Jawa El Khash El Khash itibaren Kociha, Slovakya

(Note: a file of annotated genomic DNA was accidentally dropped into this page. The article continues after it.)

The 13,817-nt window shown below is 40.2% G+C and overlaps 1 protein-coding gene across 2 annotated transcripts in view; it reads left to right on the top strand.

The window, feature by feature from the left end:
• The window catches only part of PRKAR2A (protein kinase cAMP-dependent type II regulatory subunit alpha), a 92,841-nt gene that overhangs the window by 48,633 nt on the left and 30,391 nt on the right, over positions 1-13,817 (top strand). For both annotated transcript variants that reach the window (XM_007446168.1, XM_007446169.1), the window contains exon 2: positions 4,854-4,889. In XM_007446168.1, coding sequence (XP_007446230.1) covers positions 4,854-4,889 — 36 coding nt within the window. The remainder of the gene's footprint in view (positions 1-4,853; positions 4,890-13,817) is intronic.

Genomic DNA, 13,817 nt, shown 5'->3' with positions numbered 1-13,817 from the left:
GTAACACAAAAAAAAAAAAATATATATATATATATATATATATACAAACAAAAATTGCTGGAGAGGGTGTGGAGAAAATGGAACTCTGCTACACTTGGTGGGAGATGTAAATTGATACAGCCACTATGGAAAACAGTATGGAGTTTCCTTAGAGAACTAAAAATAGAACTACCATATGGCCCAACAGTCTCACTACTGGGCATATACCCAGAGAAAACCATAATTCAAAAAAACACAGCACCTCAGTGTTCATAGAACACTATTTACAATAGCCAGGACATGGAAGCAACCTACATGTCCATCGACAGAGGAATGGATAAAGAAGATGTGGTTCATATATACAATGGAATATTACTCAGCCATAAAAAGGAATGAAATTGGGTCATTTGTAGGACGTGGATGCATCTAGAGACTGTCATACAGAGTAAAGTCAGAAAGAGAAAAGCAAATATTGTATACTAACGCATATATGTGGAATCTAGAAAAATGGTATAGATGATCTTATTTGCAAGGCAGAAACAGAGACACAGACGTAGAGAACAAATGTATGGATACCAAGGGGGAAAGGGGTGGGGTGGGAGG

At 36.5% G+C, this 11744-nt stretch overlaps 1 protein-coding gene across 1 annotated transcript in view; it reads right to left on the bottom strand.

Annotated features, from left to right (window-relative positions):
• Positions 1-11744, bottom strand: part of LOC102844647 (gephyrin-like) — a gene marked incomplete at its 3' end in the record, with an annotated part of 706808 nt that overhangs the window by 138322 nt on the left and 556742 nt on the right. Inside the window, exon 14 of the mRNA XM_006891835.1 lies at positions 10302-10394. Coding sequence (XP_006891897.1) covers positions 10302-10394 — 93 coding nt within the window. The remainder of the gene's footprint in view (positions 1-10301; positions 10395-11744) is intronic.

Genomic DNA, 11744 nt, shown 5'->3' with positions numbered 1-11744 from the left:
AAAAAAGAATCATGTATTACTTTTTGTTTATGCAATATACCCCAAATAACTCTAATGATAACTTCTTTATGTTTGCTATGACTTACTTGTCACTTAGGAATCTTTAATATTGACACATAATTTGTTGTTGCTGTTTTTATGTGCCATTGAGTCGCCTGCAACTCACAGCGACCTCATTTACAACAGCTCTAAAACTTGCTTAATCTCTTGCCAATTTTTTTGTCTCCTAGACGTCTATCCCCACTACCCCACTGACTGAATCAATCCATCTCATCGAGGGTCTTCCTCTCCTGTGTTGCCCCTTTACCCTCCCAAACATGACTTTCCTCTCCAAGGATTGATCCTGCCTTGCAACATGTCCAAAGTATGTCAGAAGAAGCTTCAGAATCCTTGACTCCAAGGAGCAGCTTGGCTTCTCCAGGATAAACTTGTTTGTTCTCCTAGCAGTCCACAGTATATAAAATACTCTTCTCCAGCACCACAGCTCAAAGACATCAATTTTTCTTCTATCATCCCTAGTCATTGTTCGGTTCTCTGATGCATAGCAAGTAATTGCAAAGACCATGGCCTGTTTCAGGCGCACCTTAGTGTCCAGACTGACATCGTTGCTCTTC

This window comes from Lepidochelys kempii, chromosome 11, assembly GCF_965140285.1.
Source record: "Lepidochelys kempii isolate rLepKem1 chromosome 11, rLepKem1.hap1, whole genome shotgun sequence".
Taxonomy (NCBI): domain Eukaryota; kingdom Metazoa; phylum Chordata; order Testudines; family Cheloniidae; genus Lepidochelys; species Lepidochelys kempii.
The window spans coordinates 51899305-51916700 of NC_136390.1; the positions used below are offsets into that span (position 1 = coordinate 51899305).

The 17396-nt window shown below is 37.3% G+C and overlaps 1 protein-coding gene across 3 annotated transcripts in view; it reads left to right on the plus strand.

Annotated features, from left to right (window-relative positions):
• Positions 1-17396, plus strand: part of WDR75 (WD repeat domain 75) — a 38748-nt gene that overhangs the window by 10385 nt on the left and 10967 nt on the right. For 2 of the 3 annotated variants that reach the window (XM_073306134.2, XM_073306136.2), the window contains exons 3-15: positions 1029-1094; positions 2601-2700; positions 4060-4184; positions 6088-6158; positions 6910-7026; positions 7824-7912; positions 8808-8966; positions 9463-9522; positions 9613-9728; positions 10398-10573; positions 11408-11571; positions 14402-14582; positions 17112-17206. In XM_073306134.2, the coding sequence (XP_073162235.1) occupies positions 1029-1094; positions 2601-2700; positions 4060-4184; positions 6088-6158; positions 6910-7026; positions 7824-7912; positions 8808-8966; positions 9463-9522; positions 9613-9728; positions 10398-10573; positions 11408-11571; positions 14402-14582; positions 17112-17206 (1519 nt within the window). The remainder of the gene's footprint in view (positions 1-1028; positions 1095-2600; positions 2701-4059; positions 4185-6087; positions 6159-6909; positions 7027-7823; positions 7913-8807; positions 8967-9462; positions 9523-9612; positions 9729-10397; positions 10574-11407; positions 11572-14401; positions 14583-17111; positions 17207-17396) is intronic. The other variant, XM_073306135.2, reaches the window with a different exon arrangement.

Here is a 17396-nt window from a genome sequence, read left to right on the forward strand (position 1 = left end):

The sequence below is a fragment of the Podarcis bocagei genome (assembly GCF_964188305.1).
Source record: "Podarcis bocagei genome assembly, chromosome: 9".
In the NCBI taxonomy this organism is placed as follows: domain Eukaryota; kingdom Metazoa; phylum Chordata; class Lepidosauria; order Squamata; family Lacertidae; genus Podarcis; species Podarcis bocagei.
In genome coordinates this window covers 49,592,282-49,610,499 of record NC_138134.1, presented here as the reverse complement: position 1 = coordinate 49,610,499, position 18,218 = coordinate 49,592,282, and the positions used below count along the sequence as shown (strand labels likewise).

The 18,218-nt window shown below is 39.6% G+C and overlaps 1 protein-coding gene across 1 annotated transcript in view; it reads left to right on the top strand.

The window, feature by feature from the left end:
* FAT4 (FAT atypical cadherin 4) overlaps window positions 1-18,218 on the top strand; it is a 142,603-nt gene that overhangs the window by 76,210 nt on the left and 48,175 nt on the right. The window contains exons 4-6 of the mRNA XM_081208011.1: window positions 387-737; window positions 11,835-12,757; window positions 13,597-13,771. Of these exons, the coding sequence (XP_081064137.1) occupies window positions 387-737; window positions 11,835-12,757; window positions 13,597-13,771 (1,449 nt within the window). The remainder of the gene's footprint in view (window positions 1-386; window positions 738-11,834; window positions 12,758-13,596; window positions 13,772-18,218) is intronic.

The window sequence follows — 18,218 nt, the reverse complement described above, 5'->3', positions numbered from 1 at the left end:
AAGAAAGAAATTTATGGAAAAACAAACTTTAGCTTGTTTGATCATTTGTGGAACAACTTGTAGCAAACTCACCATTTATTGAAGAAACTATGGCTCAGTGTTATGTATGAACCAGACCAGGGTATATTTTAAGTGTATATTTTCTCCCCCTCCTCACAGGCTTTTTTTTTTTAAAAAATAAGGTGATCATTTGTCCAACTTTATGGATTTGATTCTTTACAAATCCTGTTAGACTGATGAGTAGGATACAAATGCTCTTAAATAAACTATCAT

This is the story of an "old, old, old, old road" - a path really, and those who have come down it since time immemorable. We trace its roots in a reverse chronology as we turn the pages to reveal the surreal illustrations - paintings done in a dreamy, soft glow. So who came down that old road? The narrator's great grandparents, and before them, there were soldiers, and before them there were Pioneers. The book goes back and back, before and before and before through Indians and Buffalo, Wooly Mammoths, fish, and before them the sea, the ice, all the way back to the mysteries of "the making place." The illustrations and text provide a trip back through time, but grounded in place, making this book a delightful journey that ends where it really begins. The illustration of all of the different footprints of the ages is profound and beautiful, and the book ends on a quiet note of the sublime. George Ella Lyon has a way with words. Though she's sparing with them, she chooses just the right ones, and I think young and old alike can relish them. This is an amazing book for reading aloud, as young people are fascinated with recursive questions like "And what was before that? And what was before that?" And this book takes joy in answering just one. This is one that settles in under the skin, amazes and inspires awe on the first read, and then on subsequent reads, it humbles, makes you feel small, like you are a part of a journey that is so much larger than you are that it is beyond comprehension - another mystery of "the making place" and its questions. There is something eternal here, and children are fascinated with things like this. Because of its simplicity, this is a book that young readers will treasure, and since there are so many more questions that it can inspire (What is a salt-lick? How big was a mammoth? What tribes of Indians came down the road that we live on?), it is a book that we can use as a tool to inspire wonderment.